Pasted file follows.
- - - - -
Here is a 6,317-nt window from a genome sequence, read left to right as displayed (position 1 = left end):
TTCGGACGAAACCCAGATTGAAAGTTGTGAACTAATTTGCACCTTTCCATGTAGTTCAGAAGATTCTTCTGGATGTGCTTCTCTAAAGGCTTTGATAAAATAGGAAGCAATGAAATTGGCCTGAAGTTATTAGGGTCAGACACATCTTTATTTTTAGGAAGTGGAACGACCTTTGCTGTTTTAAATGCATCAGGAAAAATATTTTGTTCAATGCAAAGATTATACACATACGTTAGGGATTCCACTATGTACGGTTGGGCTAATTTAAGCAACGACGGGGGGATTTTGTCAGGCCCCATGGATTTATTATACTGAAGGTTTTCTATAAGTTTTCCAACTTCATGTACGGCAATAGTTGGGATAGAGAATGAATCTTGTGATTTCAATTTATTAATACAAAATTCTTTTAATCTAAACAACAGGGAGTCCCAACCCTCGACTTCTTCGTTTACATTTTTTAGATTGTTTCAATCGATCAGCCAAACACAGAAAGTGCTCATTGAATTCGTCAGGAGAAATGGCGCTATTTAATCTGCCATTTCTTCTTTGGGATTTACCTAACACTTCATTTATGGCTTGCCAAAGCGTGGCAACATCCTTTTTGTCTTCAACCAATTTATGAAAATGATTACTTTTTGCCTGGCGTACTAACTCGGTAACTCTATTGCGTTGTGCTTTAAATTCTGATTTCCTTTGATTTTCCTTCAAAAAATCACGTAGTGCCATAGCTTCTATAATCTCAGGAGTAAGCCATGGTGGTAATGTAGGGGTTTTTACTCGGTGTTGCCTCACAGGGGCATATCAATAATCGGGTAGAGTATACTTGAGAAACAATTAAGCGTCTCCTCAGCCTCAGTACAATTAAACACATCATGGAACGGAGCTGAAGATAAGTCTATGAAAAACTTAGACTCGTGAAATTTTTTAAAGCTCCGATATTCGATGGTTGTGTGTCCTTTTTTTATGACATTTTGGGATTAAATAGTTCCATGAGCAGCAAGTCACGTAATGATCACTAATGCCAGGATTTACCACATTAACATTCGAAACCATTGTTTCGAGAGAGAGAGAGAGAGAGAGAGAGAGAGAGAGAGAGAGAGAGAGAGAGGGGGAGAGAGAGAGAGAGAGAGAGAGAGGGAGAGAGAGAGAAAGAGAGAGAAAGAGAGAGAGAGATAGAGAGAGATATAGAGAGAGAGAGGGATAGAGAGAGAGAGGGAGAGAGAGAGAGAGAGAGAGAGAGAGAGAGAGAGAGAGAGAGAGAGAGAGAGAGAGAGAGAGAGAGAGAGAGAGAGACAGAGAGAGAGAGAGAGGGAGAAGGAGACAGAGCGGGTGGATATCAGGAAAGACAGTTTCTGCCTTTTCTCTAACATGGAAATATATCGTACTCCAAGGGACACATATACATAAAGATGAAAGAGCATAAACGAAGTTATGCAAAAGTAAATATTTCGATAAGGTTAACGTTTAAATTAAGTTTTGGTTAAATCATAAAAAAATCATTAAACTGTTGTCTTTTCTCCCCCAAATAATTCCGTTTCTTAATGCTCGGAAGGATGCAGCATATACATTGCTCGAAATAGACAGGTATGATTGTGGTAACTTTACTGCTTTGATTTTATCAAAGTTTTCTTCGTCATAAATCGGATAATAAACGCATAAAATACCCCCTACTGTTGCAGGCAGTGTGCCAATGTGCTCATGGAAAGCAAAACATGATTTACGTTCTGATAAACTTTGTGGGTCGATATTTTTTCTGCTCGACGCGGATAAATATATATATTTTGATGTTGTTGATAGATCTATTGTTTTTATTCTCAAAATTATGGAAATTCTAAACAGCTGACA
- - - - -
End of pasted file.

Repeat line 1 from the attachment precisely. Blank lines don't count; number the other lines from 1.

Here is a 6,317-nt window from a genome sequence, read left to right as displayed (position 1 = left end):